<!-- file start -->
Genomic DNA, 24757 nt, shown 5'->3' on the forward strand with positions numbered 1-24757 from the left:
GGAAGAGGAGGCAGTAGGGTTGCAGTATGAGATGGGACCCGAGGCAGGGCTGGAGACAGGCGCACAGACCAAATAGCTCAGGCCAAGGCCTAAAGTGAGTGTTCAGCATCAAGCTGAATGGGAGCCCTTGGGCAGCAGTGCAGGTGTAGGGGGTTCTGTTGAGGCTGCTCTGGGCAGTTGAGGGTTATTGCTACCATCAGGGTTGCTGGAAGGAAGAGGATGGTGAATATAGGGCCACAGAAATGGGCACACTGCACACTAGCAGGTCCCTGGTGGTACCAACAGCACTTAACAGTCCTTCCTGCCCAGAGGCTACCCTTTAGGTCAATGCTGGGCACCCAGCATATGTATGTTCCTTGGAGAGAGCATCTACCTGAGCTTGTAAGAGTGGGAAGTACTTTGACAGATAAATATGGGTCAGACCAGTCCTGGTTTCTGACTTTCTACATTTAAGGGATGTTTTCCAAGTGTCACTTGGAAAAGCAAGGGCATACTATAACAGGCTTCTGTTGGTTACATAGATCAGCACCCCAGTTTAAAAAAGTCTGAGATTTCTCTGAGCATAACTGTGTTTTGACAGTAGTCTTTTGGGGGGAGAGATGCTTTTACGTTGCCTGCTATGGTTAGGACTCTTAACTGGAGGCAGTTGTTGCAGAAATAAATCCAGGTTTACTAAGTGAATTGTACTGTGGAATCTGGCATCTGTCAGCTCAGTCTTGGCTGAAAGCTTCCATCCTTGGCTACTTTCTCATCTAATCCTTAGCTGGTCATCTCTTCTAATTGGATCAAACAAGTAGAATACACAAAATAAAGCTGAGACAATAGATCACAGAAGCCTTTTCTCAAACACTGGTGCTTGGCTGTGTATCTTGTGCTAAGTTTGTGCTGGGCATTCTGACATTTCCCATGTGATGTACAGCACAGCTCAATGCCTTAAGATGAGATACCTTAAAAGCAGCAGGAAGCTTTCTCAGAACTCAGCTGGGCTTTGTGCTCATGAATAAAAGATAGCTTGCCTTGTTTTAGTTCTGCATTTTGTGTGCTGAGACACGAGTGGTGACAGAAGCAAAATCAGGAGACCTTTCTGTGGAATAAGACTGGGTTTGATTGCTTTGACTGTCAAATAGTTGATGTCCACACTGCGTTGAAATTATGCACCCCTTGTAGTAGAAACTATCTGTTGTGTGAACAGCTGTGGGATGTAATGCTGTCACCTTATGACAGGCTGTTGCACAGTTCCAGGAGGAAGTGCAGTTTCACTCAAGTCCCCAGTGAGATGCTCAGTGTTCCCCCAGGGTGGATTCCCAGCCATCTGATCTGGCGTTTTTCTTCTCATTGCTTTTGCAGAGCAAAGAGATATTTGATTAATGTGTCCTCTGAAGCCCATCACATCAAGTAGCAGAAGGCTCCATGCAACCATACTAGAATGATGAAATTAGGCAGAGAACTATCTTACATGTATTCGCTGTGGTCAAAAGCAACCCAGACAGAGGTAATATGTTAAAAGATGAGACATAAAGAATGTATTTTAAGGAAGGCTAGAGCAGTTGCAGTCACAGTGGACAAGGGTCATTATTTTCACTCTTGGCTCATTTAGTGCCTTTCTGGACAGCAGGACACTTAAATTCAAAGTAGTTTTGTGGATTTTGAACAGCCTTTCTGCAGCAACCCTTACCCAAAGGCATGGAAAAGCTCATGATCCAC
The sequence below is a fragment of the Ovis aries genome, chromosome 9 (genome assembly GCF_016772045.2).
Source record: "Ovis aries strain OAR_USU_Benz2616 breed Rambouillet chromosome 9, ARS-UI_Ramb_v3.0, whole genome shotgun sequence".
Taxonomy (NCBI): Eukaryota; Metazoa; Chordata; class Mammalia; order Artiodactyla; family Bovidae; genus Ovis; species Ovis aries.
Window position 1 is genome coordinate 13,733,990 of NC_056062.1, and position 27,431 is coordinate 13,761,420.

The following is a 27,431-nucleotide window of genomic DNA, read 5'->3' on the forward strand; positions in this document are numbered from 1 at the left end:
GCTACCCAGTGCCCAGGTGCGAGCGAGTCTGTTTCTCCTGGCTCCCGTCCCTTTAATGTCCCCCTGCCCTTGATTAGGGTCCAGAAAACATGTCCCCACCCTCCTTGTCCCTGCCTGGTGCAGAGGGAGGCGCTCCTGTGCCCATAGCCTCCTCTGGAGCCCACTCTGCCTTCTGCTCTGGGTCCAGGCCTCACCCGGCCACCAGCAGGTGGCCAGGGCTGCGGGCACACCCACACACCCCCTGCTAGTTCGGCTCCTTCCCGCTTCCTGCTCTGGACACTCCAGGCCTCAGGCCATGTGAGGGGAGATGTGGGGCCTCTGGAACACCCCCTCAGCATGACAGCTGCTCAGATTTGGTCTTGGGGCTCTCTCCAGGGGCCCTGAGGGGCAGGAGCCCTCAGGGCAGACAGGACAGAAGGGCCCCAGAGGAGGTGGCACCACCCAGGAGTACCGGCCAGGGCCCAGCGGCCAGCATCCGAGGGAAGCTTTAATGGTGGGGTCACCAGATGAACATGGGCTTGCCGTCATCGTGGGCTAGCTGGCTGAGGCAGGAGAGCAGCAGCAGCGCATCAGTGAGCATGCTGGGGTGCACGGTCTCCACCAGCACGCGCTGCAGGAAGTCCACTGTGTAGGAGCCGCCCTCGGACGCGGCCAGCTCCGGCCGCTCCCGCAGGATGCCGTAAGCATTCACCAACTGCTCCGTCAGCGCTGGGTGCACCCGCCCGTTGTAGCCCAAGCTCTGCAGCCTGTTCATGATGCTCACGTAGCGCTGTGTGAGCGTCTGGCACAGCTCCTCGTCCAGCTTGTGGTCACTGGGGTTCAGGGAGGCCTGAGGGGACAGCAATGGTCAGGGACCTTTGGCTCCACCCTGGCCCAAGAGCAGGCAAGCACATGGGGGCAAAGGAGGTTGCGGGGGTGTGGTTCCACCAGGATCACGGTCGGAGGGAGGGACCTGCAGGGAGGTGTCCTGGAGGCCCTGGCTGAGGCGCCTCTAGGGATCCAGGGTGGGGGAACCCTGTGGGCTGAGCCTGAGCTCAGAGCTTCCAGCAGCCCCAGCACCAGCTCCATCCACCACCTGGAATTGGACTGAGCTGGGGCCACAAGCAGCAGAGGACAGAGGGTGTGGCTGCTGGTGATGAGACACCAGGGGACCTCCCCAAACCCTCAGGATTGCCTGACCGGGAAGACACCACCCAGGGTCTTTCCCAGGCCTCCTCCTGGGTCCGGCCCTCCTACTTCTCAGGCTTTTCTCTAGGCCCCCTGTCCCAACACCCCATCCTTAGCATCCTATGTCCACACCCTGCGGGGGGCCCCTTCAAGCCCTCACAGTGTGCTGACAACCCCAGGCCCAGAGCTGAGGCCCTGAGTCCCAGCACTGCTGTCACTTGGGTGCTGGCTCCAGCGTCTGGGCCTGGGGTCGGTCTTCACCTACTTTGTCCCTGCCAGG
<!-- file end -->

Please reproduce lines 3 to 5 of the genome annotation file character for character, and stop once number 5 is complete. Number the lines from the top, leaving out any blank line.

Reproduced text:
The sequence below is a fragment of the Ovis aries genome, chromosome 9 (genome assembly GCF_016772045.2).
Source record: "Ovis aries strain OAR_USU_Benz2616 breed Rambouillet chromosome 9, ARS-UI_Ramb_v3.0, whole genome shotgun sequence".
Taxonomy (NCBI): Eukaryota; Metazoa; Chordata; class Mammalia; order Artiodactyla; family Bovidae; genus Ovis; species Ovis aries.